The various scandals surrounding President Donald Trump and his crew have generated much speculation and even some conspiracy theories. One theory that has drawn significant attention is the possibility that top Republican fundraiser Elliott Broidy took the fall for a supposed Trump affair with a Playboy Playmate who ended up pregnant. While this is a delicious piece of conjecture for Trump foes, I have to report that I recently tripped over information undermining this fanciful idea.
Here’s the official story: In April, the Wall Street Journal revealed that in late 2017, Michael Cohen, Trump’s longtime fixer, fixed a problem for Broidy, arranging a $1.6 million payment to Shera Bechard, a former Playboy model who said she had been impregnated by Broidy during an extramarital affair. (Bechard said she had terminated the pregnancy.) At the time, Broidy, a married Beverly Hills venture capitalist, was a deputy finance chair of the Republican National Committee; he had raised a ton of money for Trump’s campaign and inauguration. And Broidy ‘fessed up, telling the Journal: “I acknowledge I had a consensual relationship with a Playboy Playmate. At the end of our relationship, this woman shared with me that she was pregnant. She alone decided that she did not want to continue with the pregnancy and I offered to help her financially during this difficult period.”
It was a sordid episode involving a GOP moneyman and the president’s personal lawyer, who had previously brokered deals to earn the silence of porn star Stormy Daniels and Karen McDougal, another former Playmate, who each had claimed to have had an affair with Trump. But this matter did not seem to add to the list of sex scandals directly involving Trump.
Then came a piece for New York magazine by law professor and blogger Paul Campos that presented the theory that l’affaire Broidy was something of a false flag. Noting that the nondisclosure agreement in the Broidy case was “very similar” to the NDA in the Trump-Daniels settlement—each one used the pseudonyms David Dennison and Peggy Peterson for the involved parties—Campos presented the “hypothesis” that Trump, not Broidy, had been the one who got Bechard pregnant.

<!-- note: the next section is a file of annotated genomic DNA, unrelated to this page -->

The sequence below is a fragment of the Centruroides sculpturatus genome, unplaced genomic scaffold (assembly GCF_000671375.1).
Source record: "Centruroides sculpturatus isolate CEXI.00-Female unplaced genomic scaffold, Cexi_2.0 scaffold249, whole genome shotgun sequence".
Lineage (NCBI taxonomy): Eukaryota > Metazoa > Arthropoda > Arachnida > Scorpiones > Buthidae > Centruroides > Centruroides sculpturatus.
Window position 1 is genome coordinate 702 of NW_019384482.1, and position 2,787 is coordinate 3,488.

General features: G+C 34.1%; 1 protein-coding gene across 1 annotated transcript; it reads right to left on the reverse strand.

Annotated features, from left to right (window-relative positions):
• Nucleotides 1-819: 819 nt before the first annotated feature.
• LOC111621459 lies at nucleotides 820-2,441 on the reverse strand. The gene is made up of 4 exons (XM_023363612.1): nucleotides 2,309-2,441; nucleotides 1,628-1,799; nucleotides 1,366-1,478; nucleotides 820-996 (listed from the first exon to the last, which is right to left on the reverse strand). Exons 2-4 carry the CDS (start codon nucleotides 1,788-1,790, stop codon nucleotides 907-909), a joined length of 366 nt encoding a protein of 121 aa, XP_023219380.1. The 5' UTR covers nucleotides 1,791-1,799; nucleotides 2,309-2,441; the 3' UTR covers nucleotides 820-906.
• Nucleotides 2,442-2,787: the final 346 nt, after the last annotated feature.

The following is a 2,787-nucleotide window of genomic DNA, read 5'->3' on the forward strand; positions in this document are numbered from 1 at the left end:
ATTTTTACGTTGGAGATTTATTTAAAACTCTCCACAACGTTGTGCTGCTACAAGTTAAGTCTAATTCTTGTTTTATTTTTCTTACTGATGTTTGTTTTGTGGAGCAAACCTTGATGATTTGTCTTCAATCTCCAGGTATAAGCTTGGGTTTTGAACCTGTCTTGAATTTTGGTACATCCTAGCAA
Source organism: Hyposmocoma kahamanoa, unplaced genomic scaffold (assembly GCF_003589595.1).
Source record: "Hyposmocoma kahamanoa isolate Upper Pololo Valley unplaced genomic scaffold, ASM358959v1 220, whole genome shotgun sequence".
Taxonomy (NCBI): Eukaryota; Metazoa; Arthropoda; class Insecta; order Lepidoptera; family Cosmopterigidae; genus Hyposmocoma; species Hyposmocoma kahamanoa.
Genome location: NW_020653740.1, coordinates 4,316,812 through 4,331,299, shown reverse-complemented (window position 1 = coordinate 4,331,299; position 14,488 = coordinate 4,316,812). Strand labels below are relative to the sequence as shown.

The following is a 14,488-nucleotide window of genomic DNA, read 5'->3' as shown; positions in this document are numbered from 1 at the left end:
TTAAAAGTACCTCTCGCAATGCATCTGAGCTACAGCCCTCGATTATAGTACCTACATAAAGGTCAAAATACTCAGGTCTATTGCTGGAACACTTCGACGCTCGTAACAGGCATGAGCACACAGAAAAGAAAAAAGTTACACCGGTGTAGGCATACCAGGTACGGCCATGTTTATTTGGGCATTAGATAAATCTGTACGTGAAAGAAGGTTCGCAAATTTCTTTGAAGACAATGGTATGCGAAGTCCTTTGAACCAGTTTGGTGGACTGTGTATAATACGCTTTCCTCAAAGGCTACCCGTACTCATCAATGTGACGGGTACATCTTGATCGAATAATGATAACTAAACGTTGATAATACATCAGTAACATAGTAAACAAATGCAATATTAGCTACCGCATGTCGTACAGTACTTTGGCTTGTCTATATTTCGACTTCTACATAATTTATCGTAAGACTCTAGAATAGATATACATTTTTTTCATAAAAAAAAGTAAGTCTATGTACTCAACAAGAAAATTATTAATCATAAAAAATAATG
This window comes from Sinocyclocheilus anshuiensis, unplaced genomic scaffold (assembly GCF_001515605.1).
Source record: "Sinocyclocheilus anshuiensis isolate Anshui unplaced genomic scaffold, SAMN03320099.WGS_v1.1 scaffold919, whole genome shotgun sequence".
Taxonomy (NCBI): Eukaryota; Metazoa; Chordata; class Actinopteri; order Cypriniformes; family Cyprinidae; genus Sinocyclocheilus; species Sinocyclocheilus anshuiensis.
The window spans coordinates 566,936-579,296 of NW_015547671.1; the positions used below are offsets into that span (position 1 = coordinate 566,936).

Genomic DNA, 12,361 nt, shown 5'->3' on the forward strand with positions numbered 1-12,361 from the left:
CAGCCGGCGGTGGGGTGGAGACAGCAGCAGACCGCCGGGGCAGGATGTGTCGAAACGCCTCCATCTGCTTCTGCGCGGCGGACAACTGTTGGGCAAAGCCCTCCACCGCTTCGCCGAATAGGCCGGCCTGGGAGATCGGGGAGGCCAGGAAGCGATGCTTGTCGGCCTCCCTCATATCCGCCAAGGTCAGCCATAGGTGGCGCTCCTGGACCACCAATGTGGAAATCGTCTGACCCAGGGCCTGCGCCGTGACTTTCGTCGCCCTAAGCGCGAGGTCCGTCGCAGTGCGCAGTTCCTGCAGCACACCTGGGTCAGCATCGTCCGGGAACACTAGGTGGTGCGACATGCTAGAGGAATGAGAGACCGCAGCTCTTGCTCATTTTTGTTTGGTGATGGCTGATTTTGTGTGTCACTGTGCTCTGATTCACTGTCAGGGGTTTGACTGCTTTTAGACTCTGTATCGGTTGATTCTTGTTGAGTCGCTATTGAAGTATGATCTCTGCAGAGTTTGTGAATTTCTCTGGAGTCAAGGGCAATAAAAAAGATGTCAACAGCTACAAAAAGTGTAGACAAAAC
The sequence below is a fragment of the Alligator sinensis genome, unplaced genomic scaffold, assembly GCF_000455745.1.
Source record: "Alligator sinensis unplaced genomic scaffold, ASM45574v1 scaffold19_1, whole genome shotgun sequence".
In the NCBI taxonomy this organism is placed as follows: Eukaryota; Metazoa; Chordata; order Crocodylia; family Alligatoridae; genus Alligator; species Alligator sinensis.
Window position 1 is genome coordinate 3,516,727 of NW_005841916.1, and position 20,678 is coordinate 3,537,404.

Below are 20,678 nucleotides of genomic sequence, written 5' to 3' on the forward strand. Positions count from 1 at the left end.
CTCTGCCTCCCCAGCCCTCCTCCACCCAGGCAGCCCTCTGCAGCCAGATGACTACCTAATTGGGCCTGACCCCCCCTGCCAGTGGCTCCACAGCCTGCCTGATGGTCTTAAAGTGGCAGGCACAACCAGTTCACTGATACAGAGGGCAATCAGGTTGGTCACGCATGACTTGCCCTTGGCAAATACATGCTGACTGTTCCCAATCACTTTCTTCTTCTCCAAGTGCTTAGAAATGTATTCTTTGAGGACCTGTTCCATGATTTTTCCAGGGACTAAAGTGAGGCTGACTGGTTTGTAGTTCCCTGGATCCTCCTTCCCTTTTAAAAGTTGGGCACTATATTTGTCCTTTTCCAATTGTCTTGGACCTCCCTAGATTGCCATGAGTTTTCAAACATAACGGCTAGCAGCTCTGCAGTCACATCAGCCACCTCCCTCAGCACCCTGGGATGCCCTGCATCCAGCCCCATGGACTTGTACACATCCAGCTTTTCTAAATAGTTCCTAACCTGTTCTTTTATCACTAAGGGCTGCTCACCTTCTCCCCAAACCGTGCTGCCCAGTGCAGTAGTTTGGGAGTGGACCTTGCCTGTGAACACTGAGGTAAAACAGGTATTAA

Broidy, Campos speculated, had served as the beard for Trump in the $1.6 million hush-money deal. And what was Broidy’s motive for what might be “yet another audacious lie from Trumpworld”? Campos provided this explanation: “By stepping up to take responsibility for the affair and to fund the seven-figure settlement, Broidy was ensuring that he could continue to peddle his influence with Trump to governments around the world.” That is, Campos characterized the $1.6 million payment (which would come in installments) from Broidy to Bechard as a direct bribe from Broidy to Trump.
This was certainly whoa-if-true. And such a scheme could raise a host of legal issues. “This account—as bizarre as it may seem at first glance—is actually more plausible than the story leaked to the Journal,” Campos asserted. And he quoted the much-in-the-news attorney for Stormy Daniels, Michael Avenatti, remarking, “There are considerable and serious questions as to this alleged settlement. Many things about it simply do not appear to add up or pass the smell test.” Though Campos conceded that “we do not know if this alternative account, or something like it, is true,” his article drew plenty of internet attention and many giggles of delight from Trump critics who fervently wished it to be true.
As it happens, I have been looking into other (nonsexual) affairs of Broidy—involving his business deals—and have come across information that undercuts Campos’ supposin’. First, several folks who have worked with Broidy told me they do not believe he is the type of person who would take a bullet—and accept public humiliation—for Trump…or anyone else. Yes, that’s just opinion, and Campos argued that under his theory Broidy had the tough choice between admitting he had paid a seven-figure bribe to Trump or falsely claiming he had been Bechard’s tryster.
Then, I was introduced to another person with a particular insight into Broidy’s actions: a private investigator. In 2016, this PI, who requested he not be named, was hired to trail Broidy and surveil the businessman. His customer was a Broidy associate to whom Broidy owed money. The investigator spent several months on this case, looking to document Broidy’s lifestyle and spending patterns. He tells me that his big discovery was that Broidy was mostly a homebody who spent much of his time either at his office or his house.
But there was one other address Broidy visited regularly: an apartment building in Beverly Hills, where he seemed to have a girlfriend. The PI says he never got the name of the apparent gal pal, but he shared the building’s address with me. (For the obvious reason, I am not going to disclose it.) However, I was able to find the names of various tenants—a list that included Shera Bechard, the Playmate in the Broidy case.
This may not conclusively disprove the Campos hypothesis. But it does appear Broidy had a preexisting relationship with Bechard over a year before the $1.6 million settlement was reached. It’s possible Trump and Broidy each had an affair with her, although this piece of information does bolster Broidy’s account. (By the way, two unnamed sources “familiar with the matter” recently told HuffPost that Bechard has never met Trump.) Bechard did not respond to a voicemail left for her.
Meanwhile, last week, Broidy said he would stop paying Bechard the hush money because her former attorney, Keith Davidson, allegedly violated the NDA. (Broidy claimed Davidson had disclosed information about his affair with Bechard to Avenatti.) Subsequently, Bechard sued Broidy, Davidson, and Avenatti in a lawsuit filed under seal in Los Angeles County Superior Court.
This improbable mess has become improbably messier, which could well mean that the official story might just be true.